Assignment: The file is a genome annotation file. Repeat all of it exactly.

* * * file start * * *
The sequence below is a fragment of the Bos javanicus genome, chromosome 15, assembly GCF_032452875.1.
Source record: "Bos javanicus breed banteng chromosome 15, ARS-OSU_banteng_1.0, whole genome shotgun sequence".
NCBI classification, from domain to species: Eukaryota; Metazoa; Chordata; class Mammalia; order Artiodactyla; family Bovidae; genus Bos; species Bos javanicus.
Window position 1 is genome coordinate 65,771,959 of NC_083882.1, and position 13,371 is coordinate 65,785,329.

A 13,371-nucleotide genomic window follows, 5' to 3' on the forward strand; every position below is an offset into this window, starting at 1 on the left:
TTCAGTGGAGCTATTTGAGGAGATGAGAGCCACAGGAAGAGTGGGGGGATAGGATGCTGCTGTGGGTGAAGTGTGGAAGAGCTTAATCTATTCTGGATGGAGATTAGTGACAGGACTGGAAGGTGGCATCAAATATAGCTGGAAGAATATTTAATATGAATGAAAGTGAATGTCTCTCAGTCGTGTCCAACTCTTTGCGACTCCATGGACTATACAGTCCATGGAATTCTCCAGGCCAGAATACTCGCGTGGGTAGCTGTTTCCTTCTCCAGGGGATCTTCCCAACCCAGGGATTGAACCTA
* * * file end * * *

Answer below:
The sequence below is a fragment of the Bos javanicus genome, chromosome 15, assembly GCF_032452875.1.
Source record: "Bos javanicus breed banteng chromosome 15, ARS-OSU_banteng_1.0, whole genome shotgun sequence".
NCBI classification, from domain to species: Eukaryota; Metazoa; Chordata; class Mammalia; order Artiodactyla; family Bovidae; genus Bos; species Bos javanicus.
Window position 1 is genome coordinate 65,771,959 of NC_083882.1, and position 13,371 is coordinate 65,785,329.

A 13,371-nucleotide genomic window follows, 5' to 3' on the forward strand; every position below is an offset into this window, starting at 1 on the left:
TTCAGTGGAGCTATTTGAGGAGATGAGAGCCACAGGAAGAGTGGGGGGATAGGATGCTGCTGTGGGTGAAGTGTGGAAGAGCTTAATCTATTCTGGATGGAGATTAGTGACAGGACTGGAAGGTGGCATCAAATATAGCTGGAAGAATATTTAATATGAATGAAAGTGAATGTCTCTCAGTCGTGTCCAACTCTTTGCGACTCCATGGACTATACAGTCCATGGAATTCTCCAGGCCAGAATACTCGCGTGGGTAGCTGTTTCCTTCTCCAGGGGATCTTCCCAACCCAGGGATTGAACCTA